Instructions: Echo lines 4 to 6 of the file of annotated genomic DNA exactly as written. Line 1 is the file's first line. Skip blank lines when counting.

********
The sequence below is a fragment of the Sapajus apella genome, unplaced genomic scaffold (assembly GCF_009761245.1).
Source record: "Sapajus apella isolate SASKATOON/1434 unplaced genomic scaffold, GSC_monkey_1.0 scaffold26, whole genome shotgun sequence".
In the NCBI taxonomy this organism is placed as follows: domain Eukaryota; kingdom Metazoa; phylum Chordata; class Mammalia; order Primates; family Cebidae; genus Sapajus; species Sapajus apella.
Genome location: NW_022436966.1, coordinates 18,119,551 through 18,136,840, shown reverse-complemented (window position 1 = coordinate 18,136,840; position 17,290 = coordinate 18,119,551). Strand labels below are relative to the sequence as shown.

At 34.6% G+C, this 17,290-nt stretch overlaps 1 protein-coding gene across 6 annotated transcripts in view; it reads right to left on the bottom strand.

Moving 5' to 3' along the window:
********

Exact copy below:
Genome location: NW_022436966.1, coordinates 18,119,551 through 18,136,840, shown reverse-complemented (window position 1 = coordinate 18,136,840; position 17,290 = coordinate 18,119,551). Strand labels below are relative to the sequence as shown.

At 34.6% G+C, this 17,290-nt stretch overlaps 1 protein-coding gene across 6 annotated transcripts in view; it reads right to left on the bottom strand.

Moving 5' to 3' along the window: